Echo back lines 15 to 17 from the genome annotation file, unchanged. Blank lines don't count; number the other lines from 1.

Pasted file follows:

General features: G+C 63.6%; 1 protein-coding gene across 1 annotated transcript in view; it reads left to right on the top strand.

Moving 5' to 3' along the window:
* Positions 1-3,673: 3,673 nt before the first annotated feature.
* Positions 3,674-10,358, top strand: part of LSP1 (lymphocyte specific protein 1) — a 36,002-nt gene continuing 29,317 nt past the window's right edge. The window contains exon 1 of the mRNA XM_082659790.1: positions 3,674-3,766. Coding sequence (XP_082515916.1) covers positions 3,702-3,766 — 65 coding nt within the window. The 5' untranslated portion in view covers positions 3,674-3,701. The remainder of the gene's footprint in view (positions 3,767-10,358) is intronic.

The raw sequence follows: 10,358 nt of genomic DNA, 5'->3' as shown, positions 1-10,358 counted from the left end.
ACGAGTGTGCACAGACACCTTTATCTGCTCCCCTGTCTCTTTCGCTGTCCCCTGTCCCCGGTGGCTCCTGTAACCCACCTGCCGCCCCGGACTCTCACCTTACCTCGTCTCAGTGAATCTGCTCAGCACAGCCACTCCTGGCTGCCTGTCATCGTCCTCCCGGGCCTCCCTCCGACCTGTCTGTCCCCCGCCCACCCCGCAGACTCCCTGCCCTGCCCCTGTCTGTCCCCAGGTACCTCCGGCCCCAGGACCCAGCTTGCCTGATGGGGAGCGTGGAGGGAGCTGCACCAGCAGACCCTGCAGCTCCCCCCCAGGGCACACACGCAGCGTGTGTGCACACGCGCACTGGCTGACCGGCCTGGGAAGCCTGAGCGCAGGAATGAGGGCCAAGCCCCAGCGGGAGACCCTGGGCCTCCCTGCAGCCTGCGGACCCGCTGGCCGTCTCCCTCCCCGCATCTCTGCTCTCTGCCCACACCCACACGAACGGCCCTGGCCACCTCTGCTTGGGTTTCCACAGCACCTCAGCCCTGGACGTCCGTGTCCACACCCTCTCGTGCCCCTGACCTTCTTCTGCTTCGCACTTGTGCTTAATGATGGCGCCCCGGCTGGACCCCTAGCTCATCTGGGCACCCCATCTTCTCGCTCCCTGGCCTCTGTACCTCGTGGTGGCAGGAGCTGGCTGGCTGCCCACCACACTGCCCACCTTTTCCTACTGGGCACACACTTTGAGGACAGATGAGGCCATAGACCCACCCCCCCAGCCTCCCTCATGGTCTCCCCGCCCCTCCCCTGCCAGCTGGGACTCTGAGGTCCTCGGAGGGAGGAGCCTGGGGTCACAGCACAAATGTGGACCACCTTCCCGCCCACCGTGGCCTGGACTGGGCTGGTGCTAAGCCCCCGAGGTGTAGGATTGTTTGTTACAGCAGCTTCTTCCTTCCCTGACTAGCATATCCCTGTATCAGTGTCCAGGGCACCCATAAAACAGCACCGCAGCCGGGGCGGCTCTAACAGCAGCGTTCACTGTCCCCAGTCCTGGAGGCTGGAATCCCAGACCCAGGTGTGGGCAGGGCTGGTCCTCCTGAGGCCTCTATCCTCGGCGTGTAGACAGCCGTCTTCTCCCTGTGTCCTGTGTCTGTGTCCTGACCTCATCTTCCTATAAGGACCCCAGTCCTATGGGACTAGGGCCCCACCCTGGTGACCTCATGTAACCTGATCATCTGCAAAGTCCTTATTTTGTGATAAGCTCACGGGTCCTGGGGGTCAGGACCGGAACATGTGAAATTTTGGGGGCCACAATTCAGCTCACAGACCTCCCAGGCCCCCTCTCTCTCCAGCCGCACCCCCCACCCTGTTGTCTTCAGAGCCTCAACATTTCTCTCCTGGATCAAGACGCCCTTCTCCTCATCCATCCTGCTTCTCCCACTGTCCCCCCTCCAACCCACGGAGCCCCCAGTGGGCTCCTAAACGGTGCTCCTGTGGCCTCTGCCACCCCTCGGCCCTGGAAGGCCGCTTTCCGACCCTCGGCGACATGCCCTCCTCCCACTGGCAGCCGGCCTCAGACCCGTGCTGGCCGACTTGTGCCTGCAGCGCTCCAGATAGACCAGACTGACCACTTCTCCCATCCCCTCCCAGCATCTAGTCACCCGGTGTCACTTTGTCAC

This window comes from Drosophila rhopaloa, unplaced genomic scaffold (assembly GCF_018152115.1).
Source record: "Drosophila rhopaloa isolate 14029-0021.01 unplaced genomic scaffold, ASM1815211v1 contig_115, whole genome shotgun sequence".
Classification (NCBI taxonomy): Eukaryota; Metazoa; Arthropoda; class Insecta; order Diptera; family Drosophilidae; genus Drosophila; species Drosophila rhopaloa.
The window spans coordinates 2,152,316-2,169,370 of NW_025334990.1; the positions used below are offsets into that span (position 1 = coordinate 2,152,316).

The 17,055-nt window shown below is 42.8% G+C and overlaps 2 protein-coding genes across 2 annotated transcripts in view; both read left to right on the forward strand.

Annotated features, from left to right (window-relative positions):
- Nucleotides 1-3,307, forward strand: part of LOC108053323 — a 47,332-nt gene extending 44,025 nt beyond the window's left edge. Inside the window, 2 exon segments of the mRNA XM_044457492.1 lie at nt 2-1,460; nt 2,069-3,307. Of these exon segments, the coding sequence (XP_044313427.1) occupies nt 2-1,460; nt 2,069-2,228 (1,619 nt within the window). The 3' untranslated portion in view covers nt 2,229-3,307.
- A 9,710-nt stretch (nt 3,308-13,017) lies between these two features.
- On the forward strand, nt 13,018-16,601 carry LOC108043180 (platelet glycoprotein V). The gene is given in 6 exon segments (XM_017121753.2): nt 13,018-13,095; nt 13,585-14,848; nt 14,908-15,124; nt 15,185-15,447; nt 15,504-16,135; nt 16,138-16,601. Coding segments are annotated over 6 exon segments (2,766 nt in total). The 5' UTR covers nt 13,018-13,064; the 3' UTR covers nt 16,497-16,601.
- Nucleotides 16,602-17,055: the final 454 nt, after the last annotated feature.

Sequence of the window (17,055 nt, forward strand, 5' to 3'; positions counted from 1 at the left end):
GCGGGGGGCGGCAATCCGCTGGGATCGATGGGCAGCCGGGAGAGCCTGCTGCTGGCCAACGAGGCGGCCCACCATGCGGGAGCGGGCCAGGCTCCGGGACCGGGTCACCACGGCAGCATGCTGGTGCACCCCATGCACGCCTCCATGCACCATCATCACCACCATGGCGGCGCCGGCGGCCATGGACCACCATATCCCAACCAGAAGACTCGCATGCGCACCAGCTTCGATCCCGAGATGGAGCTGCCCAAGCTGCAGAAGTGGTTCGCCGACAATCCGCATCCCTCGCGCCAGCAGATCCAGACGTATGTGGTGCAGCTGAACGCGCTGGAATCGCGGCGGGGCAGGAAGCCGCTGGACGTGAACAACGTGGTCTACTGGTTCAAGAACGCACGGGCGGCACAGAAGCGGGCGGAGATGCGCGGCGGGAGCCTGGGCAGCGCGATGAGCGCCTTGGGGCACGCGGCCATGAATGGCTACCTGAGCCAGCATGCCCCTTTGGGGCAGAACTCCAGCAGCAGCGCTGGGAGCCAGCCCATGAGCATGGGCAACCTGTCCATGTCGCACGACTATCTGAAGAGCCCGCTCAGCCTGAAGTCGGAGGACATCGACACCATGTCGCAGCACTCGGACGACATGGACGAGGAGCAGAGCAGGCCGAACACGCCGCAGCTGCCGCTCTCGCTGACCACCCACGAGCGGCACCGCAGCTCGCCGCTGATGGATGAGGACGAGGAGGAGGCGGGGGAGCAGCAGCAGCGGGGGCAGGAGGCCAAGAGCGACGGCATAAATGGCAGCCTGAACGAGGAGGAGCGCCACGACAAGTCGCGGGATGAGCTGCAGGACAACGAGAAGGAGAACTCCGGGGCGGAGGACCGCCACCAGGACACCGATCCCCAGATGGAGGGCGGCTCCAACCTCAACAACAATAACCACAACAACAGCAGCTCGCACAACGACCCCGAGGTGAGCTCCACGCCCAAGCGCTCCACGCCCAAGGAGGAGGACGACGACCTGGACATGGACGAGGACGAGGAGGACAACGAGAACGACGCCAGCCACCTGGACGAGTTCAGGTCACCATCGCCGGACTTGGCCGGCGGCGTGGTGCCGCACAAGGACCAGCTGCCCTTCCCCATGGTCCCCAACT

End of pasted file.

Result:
- On the forward strand, nt 13,018-16,601 carry LOC108043180 (platelet glycoprotein V). The gene is given in 6 exon segments (XM_017121753.2): nt 13,018-13,095; nt 13,585-14,848; nt 14,908-15,124; nt 15,185-15,447; nt 15,504-16,135; nt 16,138-16,601. Coding segments are annotated over 6 exon segments (2,766 nt in total). The 5' UTR covers nt 13,018-13,064; the 3' UTR covers nt 16,497-16,601.
- Nucleotides 16,602-17,055: the final 454 nt, after the last annotated feature.

Sequence of the window (17,055 nt, forward strand, 5' to 3'; positions counted from 1 at the left end):